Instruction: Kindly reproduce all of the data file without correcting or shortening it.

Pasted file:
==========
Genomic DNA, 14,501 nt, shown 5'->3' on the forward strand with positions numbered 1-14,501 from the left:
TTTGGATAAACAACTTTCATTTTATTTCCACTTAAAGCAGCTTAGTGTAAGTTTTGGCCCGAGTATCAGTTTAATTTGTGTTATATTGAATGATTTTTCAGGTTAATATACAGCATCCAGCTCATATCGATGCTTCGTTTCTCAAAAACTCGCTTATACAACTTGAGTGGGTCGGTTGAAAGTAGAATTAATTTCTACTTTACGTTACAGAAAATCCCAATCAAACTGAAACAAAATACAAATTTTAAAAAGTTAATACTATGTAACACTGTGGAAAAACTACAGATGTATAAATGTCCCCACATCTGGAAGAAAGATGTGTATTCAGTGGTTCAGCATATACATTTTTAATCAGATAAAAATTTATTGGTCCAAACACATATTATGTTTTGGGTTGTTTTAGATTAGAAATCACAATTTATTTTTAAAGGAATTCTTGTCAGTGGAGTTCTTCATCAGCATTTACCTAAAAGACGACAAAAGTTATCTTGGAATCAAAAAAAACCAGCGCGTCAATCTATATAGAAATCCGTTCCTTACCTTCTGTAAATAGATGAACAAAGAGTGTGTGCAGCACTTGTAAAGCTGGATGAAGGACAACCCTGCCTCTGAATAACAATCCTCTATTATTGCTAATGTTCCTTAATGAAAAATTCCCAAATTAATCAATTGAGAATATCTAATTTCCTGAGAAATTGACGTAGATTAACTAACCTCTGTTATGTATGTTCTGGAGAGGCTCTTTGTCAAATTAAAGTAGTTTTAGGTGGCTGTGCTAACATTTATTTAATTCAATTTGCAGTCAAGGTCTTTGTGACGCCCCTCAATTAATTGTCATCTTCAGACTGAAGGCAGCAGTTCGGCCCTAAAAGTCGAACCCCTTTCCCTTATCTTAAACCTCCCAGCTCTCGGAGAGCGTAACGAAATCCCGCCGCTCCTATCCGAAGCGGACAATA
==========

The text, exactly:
Genomic DNA, 14,501 nt, shown 5'->3' on the forward strand with positions numbered 1-14,501 from the left:
TTTGGATAAACAACTTTCATTTTATTTCCACTTAAAGCAGCTTAGTGTAAGTTTTGGCCCGAGTATCAGTTTAATTTGTGTTATATTGAATGATTTTTCAGGTTAATATACAGCATCCAGCTCATATCGATGCTTCGTTTCTCAAAAACTCGCTTATACAACTTGAGTGGGTCGGTTGAAAGTAGAATTAATTTCTACTTTACGTTACAGAAAATCCCAATCAAACTGAAACAAAATACAAATTTTAAAAAGTTAATACTATGTAACACTGTGGAAAAACTACAGATGTATAAATGTCCCCACATCTGGAAGAAAGATGTGTATTCAGTGGTTCAGCATATACATTTTTAATCAGATAAAAATTTATTGGTCCAAACACATATTATGTTTTGGGTTGTTTTAGATTAGAAATCACAATTTATTTTTAAAGGAATTCTTGTCAGTGGAGTTCTTCATCAGCATTTACCTAAAAGACGACAAAAGTTATCTTGGAATCAAAAAAAACCAGCGCGTCAATCTATATAGAAATCCGTTCCTTACCTTCTGTAAATAGATGAACAAAGAGTGTGTGCAGCACTTGTAAAGCTGGATGAAGGACAACCCTGCCTCTGAATAACAATCCTCTATTATTGCTAATGTTCCTTAATGAAAAATTCCCAAATTAATCAATTGAGAATATCTAATTTCCTGAGAAATTGACGTAGATTAACTAACCTCTGTTATGTATGTTCTGGAGAGGCTCTTTGTCAAATTAAAGTAGTTTTAGGTGGCTGTGCTAACATTTATTTAATTCAATTTGCAGTCAAGGTCTTTGTGACGCCCCTCAATTAATTGTCATCTTCAGACTGAAGGCAGCAGTTCGGCCCTAAAAGTCGAACCCCTTTCCCTTATCTTAAACCTCCCAGCTCTCGGAGAGCGTAACGAAATCCCGCCGCTCCTATCCGAAGCGGACAATA